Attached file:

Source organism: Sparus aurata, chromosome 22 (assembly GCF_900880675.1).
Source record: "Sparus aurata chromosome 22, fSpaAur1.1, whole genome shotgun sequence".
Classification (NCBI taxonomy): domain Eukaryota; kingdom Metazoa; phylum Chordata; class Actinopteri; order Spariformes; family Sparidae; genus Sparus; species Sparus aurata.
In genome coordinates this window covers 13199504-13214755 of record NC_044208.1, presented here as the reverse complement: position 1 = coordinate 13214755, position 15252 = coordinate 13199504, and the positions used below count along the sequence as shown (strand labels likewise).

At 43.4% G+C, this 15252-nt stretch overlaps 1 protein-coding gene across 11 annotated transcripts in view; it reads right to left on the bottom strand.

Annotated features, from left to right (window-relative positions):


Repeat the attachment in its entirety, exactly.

Source organism: Sparus aurata, chromosome 22 (assembly GCF_900880675.1).
Source record: "Sparus aurata chromosome 22, fSpaAur1.1, whole genome shotgun sequence".
Classification (NCBI taxonomy): domain Eukaryota; kingdom Metazoa; phylum Chordata; class Actinopteri; order Spariformes; family Sparidae; genus Sparus; species Sparus aurata.
In genome coordinates this window covers 13199504-13214755 of record NC_044208.1, presented here as the reverse complement: position 1 = coordinate 13214755, position 15252 = coordinate 13199504, and the positions used below count along the sequence as shown (strand labels likewise).

At 43.4% G+C, this 15252-nt stretch overlaps 1 protein-coding gene across 11 annotated transcripts in view; it reads right to left on the bottom strand.

Annotated features, from left to right (window-relative positions):